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Jordan Kobritz Article Archive
Written by Jordan Kobritz   
Wednesday, 27 June 2012 12:31

He stands 6’ 8”, has an 86” waist, a long snout and is a plaintiff lawyer’s dream. Who is he? None other than the Phillie Phanatic, also dubbed the most sued mascot in major league sports. And he’s at it again.

A suburban Philadelphia woman recently filed a lawsuit claiming the Phanatic got a little too rough during a comic routine when he picked her up – while she was sitting poolside in a lounge chair – and tossed both her and the chair into the pool. The antics occurred at a pre-wedding party in 2010. The plaintiff claims she suffered injuries to virtually every part of her body, including “severe and permanent injuries to her head, neck, back, body, arms and legs, bones, muscles, tendons, ligaments, nerves and tissues…”

This isn’t the first time the Phanatic, who debuted in 1978, has been sued, either for activities he engaged in at the ballpark or in one of the approximately 300 public appearances he makes annually. The Phanatic has a history of litigation stretching back decades. In a 2002 article in the Cardozo Law Review, Bob Jarvis detailed several suits against the Phanatic, including a jury award for $2.5 million to a man who suffered back injuries after being hugged too hard by the Phanatic at the 1994 opening of a paint store; a pregnant woman who was awarded $25,000 after she was accidentally kicked in the stomach by the Phanatic at a 1993 Phillies game; and a retired bus driver who won a judgment for $128,000 after the Phanatic knocked him over at a 1991 church carnival. And those are just some of the jury verdicts against the Phanatic. They don’t include any settlements that may have been made by the furry creature’s insurance company.

The Phanatic isn’t the only mascot who has been involved in litigation. The Famous Chicken has been involved in his share of lawsuits. In one memorable action, TFC was sued by a Chicago Bulls cheerleader he tackled during a gig in 1991, resulting in a judgment for $300,000.

In 2006, New Orleans Saints quarterback Adrian McPherson sued Tennessee Titans mascot T-Rac for $20 million after the oversized raccoon ran over him with a golf cart during halftime of a pre-season game. The case was resolved outside the courtroom and because McPherson never made the Saints – or any other NFL roster - it’s doubtful the settlement approached the amount claimed in damages.

Kansas City Royals mascot Sluggerrr the Lion was sued for hitting a fan in the eye during a free hot dog promotion at a game in 2009. The plaintiff, John Coomer, asked for $200,000 in damages after undergoing three surgeries for a detached retina, claiming the team “failed to adequately train its agents… in the proper method in which to throw hot dogs in the stands…” After deliberating for an hour, the jury returned a verdict in favor of the Royals, although the man in the Sluggerrr costume was fired after the incident.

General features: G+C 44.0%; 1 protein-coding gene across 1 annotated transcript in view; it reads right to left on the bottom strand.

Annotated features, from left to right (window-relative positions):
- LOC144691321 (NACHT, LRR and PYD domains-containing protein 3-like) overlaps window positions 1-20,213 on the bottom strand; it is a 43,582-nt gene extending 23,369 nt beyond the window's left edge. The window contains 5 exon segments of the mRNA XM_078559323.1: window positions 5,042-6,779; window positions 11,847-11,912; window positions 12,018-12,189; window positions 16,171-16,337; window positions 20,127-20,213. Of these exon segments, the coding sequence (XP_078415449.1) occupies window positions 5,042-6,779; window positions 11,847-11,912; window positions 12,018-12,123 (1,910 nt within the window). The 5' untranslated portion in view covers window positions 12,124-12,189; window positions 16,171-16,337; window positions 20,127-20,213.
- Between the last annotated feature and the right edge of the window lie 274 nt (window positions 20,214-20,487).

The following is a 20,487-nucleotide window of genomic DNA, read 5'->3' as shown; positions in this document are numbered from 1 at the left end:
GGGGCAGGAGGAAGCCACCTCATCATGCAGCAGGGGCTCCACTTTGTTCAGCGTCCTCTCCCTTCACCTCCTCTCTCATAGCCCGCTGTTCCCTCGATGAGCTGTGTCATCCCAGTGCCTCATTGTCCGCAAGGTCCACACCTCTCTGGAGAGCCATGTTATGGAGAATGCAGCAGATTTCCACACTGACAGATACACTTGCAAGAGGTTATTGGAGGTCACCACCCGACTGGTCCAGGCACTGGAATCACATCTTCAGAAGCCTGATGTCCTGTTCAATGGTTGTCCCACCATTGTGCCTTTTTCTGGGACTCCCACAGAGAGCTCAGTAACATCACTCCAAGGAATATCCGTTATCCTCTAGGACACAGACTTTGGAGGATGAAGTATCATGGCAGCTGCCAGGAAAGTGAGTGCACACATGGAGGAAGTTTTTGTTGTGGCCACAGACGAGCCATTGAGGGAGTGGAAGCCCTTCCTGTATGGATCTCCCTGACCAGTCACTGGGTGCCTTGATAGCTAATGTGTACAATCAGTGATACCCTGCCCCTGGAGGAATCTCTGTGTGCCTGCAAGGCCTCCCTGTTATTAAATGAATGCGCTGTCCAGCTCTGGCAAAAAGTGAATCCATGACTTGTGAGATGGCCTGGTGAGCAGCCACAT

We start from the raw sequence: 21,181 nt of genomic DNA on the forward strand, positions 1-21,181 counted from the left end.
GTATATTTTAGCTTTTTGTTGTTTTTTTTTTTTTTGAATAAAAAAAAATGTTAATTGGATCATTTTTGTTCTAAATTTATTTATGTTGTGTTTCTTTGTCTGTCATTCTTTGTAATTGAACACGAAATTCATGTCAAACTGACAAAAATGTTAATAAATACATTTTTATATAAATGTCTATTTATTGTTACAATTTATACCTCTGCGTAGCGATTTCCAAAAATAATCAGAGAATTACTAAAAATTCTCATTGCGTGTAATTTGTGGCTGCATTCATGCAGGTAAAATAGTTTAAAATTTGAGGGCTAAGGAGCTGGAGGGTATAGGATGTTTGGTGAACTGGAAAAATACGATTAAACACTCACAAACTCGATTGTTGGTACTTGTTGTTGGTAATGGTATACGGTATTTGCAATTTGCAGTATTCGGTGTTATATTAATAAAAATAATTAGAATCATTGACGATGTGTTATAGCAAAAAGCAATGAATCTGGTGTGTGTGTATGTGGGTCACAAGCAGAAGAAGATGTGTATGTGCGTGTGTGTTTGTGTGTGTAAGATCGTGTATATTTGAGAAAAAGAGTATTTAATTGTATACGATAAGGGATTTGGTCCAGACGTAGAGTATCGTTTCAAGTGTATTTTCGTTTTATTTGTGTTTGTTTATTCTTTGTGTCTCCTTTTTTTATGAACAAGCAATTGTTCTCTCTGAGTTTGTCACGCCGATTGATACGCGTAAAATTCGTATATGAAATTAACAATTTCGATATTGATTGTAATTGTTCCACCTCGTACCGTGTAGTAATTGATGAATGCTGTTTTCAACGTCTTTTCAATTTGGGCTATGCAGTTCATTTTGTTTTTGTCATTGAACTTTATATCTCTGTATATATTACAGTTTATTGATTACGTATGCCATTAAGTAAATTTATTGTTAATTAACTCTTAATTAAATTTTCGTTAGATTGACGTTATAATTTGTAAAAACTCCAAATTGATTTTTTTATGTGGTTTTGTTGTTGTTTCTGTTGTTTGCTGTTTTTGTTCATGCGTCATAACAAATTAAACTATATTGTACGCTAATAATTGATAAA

Burnie, the Miami Heat mascot, once got into hot water during an exhibition game in Puerto Rico when he pulled the wife of a local federal judge out of the stands and included her in his on- court dance routine. The woman injured herself when she fell and sued Burnie for a million dollars. He was also charged with aggravated assault and faced a prison sentence of 20 years. The case was ultimately settled for $50,000 and the criminal charge was dismissed.

T-shirt guns are all the rage at sporting events, but they are accidents waiting to happen. Florida Marlins mascot Billy the Marlin was sued for $250,000 when an elderly fan claimed he was knocked unconscious by a T-shirt launched from Billy’s air-cannon. A jury found Billy was not negligent after evidence indicated the fan was injured not by the flying T-shirt, but during the frantic scramble for the T-shirt after it fell to the ground.

Sports teams are constantly seeking ways to both attract fans to the event and to keep them entertained during the contest. Mascots are a tried and true way to do that. Players come and go, but the mascot is a constant, both in-season and out. But as the Phillie Phanatic and other mascots have proven, the rewards are not without risks.


Jordan Kobritz is a staff member of the Business of Sports Network. He is a former attorney, CPA, and Minor League Baseball team owner. He is an Assistant Professor of Sport Management at Eastern New Mexico University and teaches the Business of Sports at the University of Wyoming. He looks forward to your comments and can be contracted, here.

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